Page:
Scientists disproved the myth of “ten thousand steps a day”

Scientists disproved the myth of "ten thousand steps a day"

For many decades there has been a popular belief that in order to stay healthy, you should walk at least 10,000 steps every day. But where did this 10,000 figure come from?

According to the results of a half dozen studies involving thousands of people around the world, scientists have come to the conclusion that this “norm” is not only outdated, but also overstated by almost half. Depending on the age, it is quite possible to be limited to 6,000 steps.

In the process of evolution, humans have developed a physiological need for movement. This is primarily necessary to maintain a normal metabolism, the state of the cardiovascular system, muscles, bones and even mental health. Even small but regular walks prolong life and improve well-being.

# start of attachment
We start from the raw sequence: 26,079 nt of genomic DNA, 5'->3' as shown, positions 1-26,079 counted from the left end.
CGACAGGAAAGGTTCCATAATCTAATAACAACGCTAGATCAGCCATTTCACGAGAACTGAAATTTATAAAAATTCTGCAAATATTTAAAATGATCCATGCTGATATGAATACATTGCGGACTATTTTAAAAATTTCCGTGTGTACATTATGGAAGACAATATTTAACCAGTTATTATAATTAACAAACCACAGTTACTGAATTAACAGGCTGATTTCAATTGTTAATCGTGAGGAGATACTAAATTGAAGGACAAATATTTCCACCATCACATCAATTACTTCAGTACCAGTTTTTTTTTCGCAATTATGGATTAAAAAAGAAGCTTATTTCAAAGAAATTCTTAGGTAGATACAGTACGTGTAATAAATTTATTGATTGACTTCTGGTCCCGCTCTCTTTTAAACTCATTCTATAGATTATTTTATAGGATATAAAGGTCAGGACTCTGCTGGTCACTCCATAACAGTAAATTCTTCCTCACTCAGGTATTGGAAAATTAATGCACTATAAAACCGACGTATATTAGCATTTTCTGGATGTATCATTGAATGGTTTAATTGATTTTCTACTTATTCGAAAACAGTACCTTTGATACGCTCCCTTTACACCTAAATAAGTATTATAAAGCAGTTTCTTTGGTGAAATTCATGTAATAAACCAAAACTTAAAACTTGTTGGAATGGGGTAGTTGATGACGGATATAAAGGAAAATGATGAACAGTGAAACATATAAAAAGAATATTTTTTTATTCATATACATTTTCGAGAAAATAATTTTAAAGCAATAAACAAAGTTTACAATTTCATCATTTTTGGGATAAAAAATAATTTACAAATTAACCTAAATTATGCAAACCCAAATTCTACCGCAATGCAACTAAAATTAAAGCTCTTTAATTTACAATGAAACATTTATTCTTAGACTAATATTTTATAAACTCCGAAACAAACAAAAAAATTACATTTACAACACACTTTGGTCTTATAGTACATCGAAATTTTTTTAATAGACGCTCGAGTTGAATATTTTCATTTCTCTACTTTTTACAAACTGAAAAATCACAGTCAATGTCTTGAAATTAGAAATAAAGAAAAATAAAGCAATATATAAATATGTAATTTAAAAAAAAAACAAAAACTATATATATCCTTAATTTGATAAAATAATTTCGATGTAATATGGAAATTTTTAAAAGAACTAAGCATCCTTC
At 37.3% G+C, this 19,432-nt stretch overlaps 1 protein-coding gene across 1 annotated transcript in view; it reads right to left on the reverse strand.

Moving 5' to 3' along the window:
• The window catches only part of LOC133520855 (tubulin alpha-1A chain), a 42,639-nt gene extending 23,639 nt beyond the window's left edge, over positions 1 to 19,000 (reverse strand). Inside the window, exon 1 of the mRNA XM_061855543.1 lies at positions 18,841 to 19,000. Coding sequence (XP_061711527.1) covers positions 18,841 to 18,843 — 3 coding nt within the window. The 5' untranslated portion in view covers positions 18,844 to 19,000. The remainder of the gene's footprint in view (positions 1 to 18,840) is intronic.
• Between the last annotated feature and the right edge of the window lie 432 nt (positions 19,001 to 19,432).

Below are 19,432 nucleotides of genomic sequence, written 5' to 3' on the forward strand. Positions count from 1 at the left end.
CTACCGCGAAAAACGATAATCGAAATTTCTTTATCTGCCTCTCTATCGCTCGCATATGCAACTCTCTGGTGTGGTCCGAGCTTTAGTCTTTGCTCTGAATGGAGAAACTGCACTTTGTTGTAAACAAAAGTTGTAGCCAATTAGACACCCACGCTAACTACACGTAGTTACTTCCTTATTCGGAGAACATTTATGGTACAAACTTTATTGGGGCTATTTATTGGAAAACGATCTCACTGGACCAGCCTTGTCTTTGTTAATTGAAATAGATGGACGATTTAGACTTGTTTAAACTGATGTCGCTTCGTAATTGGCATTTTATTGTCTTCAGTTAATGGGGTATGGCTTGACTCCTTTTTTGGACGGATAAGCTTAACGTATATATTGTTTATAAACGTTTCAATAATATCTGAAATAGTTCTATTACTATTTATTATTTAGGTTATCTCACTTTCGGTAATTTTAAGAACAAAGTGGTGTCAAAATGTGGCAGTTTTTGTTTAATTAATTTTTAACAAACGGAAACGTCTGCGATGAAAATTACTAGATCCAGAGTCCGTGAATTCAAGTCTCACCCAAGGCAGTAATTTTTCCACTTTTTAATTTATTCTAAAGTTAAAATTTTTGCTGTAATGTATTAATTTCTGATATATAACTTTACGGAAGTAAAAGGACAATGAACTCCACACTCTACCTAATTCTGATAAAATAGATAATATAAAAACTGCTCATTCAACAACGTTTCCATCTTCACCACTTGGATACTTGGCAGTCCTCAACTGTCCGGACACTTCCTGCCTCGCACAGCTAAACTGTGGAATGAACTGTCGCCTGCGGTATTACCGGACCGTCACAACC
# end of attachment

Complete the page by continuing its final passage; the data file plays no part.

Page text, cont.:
Last year, a team of University of Massachusetts scientists led by epidemiologist Amanda Paluch published the results of studies involving more than 2,000 middle-aged Americans. They showed that walking at least 7,000 steps every day reduces the risk of premature death by 50-70%.

For people aged 60 years and older, the daily rate of walking is 6-8 thousand steps. By increasing it, a person additionally gets a number of health “bonuses” in addition to reducing the probability of dying before their time.

As for young people, they may not limit themselves to 10,000 steps. However, so far there is no data that in the future it is guaranteed to prolong life.

According to A. Palukh, the results of research prove the need to move more, especially for people with sedentary lifestyles. Daily 30-minute activity even in old age will help to keep normal brain activity, and cardiovascular and musculoskeletal systems – in “working” state.

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